Mold problem overstated?

Stephen Keyser, a 24-year veteran of waterproofing, roofing and conservation issues and president of CRW Co. in Seattle, said that it's true that there is a litigation onslaught of judgments being levied against builders and designers.

"One can argue that the cause for 'mold' is overstated, that there is little or no scientific data to support this litigation; but the wrong place to argue the issue is in a civil court as a defendant," said Keyser, whose company is the representative in the Pacific Northwest for Xypex Chemical Corp., developer and manufacturer of Xypex Crystalline Technology for waterproofing and repairing concrete, based in Vancouver, British Columbia in Canada.

"We know that mold needs three essential things - a food source, a water supply and a compatible temperature. Concrete does not provide a food source. Cellulose is the big dinner bell. The construction process itself may provide much of the needed food source."

Mold colonization

Preventing the establishment of mold colonies is vital. "These hardy organisms have been around for millions of years," Keyser said. "It is the spores that are considered to be the most threatening source of potential injury or harm. When the organism experiences a diminishing of water or food sources, spores are released to insure survival of a later generation. They can remain viable for decades, waiting for the proper conditions to reestablish themselves."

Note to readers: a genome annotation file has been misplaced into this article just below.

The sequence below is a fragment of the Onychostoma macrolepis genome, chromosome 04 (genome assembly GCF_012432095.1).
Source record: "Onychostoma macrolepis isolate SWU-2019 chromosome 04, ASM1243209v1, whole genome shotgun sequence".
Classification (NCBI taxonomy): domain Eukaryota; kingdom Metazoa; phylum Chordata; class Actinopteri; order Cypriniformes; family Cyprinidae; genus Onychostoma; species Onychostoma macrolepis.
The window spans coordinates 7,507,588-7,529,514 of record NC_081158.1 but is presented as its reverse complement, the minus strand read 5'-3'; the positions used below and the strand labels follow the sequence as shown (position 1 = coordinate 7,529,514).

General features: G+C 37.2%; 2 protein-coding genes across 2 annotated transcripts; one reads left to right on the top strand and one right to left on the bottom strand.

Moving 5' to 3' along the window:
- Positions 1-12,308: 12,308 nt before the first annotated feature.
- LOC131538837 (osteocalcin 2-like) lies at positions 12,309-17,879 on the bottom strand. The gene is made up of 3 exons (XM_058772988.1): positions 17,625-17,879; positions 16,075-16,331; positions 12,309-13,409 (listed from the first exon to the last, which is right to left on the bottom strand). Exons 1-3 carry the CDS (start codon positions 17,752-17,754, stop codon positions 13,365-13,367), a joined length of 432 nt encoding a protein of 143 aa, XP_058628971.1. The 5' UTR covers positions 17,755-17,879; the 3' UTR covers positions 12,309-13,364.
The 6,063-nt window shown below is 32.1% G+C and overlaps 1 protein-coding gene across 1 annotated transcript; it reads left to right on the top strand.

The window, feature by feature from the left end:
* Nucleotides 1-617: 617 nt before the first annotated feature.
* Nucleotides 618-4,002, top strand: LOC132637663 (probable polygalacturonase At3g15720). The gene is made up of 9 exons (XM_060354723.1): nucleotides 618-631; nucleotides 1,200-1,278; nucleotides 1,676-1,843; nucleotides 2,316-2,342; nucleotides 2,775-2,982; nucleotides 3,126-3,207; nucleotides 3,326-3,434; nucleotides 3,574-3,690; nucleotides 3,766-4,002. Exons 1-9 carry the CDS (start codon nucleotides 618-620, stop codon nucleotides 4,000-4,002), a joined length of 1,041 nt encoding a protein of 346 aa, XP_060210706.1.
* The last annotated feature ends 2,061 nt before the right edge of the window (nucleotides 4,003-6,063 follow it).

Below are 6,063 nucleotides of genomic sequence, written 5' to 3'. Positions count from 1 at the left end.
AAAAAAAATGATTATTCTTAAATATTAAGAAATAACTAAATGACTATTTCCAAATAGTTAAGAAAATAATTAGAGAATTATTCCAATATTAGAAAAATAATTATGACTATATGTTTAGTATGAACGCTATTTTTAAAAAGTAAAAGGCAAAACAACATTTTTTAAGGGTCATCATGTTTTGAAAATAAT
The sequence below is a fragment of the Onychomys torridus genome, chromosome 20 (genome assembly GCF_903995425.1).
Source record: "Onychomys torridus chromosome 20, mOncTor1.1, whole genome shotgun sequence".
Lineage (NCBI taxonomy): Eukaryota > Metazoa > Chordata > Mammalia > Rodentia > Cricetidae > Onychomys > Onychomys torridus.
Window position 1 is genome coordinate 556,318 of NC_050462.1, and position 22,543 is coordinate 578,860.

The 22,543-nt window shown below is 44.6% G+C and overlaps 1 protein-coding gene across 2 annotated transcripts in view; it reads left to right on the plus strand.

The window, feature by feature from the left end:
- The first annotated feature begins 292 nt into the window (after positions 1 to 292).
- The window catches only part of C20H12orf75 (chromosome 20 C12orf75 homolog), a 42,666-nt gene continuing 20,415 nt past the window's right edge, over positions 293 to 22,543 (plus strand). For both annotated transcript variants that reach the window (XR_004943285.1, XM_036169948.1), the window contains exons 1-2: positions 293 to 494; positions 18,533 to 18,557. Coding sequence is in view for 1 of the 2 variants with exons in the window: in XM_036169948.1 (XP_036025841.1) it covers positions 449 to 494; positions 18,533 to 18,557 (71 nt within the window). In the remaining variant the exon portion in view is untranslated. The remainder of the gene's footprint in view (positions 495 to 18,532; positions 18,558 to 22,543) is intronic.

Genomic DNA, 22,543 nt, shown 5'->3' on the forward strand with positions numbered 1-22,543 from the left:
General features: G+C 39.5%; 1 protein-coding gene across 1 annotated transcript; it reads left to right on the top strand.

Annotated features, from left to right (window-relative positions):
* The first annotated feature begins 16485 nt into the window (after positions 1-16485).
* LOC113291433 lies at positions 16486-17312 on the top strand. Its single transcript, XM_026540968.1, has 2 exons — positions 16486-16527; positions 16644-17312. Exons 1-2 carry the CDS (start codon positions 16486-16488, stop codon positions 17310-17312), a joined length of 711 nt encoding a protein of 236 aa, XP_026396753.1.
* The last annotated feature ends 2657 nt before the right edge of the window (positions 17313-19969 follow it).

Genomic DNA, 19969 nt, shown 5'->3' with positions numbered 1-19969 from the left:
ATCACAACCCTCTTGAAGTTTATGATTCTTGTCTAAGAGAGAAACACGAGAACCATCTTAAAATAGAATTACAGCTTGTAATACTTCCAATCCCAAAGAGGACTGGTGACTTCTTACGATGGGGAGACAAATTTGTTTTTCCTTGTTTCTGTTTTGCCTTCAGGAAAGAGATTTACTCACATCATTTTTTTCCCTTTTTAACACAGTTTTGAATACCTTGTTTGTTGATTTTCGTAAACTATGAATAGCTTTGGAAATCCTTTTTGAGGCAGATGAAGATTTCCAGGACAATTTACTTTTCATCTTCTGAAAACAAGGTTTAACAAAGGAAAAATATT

Adverse temperatures are not considered to be a useful variable for control. Watertight construction is essential. Interior and ceiling finishes are all common sources of colonization.

Concrete is not waterproof by itself. "The water needed to hydrate a concrete batch is really fairly minimal. It is the water that imparts plasticity for movement and workability that is the culprit. What is not consumed eventually leaves the concrete via bleed or evaporation. What is left behind is a network of capillary tracts. The higher the cement to water ratio, the more prolific the capillary voids."

It has been his experience through the years that residential constructions are the most prone to leaks through concrete at or below the grade line.

"Many of the advances in minimizing concrete porosity, plasticizing agents in particular, and waterproofing admixtures are poorly communicated to the builder. The concrete finishers love plasticity, the more plastic the concrete the easier it is to move and work. Reaching for the water hose to increase mix plasticity is a fairly common choice. Regrettably, some refuse to entertain the proposal that a better concrete design is worth some additional cost. The mold issue is rapidly changing the resistance to improving concrete performance."

Building out mold

Keyser emphasizes that the building envelope does not stop at the grade line. "It continues down to the footings and under the slab. The first step in 'building out' mold is to recognize the importance of waterproofing below the grade line. It is not, in my opinion, justifiable to substitute a damproofing system for waterproofing below grade. Waterproofing mediums have been tested to rigorous protocols. The key is pressurized testing, not absorption and uptake models."

Keyser suggested thoughtful planning; a review of water entry prevention details and careful production consideration will do much to minimize exposure to mold litigations.

Christopher Brooks is a freelance writer based in Bucks County, Penn., writing about the home for consumer and trade magazines.

This article appears in the September 2003 issue of Concrete Homes.